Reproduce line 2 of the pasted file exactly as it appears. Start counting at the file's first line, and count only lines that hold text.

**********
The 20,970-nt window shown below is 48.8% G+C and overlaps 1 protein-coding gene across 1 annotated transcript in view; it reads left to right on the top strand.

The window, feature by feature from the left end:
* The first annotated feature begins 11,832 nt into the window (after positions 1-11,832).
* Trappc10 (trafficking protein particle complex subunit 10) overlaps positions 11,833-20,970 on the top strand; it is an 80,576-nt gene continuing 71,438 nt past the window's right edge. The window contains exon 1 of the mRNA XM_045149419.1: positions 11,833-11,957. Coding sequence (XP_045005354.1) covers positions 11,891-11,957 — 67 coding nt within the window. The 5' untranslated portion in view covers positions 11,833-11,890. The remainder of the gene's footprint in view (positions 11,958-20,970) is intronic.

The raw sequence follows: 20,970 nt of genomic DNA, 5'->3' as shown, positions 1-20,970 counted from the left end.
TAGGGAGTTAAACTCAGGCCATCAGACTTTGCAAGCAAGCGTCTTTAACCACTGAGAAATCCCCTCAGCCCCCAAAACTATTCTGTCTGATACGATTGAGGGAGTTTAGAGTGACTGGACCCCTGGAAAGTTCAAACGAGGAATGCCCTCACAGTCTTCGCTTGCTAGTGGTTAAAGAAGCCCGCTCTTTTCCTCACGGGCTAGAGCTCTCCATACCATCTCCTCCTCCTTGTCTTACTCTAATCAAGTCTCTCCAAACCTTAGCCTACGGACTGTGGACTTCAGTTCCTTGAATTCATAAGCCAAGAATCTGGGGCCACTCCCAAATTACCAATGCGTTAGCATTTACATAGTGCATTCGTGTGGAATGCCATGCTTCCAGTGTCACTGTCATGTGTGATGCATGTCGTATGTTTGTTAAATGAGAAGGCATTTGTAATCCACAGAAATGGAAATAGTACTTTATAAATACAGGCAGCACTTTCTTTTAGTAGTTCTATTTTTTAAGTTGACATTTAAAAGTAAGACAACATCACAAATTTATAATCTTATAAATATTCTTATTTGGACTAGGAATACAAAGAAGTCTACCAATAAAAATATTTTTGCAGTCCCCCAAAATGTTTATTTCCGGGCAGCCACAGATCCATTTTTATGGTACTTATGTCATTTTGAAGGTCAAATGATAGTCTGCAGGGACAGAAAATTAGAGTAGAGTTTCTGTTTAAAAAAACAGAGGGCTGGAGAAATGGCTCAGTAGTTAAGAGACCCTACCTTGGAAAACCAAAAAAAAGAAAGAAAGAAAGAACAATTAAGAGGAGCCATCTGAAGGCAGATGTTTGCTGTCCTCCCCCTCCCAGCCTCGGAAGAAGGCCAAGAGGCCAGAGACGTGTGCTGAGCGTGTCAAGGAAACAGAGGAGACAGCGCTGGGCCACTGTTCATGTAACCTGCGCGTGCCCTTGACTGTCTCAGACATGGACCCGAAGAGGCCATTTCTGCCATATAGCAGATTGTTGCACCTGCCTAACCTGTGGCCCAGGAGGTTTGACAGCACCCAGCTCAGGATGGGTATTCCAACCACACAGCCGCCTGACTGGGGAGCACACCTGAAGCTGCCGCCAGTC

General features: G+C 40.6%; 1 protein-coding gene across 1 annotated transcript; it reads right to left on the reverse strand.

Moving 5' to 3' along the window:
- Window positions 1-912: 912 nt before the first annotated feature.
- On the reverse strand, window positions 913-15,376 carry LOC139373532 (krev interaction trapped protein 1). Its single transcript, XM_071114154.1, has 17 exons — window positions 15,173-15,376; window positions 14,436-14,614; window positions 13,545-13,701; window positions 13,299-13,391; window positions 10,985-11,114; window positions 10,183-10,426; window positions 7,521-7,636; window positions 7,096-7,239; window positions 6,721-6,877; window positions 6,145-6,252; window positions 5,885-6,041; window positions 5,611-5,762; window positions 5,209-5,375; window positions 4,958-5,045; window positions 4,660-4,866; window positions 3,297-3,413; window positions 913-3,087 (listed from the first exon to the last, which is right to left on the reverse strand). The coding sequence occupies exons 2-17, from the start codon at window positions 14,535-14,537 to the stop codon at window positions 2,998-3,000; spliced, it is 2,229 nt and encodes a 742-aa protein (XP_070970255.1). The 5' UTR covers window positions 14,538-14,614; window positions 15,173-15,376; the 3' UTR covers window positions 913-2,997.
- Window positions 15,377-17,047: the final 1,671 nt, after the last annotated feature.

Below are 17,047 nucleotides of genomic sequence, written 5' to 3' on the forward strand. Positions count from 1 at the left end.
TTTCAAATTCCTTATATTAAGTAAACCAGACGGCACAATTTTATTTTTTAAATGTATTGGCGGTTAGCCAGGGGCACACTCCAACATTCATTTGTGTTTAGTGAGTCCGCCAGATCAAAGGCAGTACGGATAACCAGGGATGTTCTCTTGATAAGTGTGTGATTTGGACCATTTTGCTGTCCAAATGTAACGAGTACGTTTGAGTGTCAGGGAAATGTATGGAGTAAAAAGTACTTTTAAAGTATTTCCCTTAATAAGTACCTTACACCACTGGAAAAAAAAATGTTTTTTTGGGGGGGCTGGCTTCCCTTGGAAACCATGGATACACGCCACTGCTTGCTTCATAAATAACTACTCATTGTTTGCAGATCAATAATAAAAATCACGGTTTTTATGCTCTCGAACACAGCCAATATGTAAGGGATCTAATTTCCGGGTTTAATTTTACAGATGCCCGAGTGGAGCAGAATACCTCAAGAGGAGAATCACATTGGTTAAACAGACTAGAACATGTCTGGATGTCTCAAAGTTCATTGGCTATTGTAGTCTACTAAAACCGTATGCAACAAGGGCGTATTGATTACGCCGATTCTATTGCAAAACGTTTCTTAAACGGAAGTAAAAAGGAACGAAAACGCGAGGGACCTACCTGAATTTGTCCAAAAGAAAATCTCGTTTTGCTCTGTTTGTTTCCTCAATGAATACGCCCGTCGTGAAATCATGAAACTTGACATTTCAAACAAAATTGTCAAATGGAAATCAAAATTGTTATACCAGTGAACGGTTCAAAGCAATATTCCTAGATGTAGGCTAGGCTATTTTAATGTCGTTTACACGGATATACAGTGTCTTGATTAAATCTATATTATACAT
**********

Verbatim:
The window, feature by feature from the left end: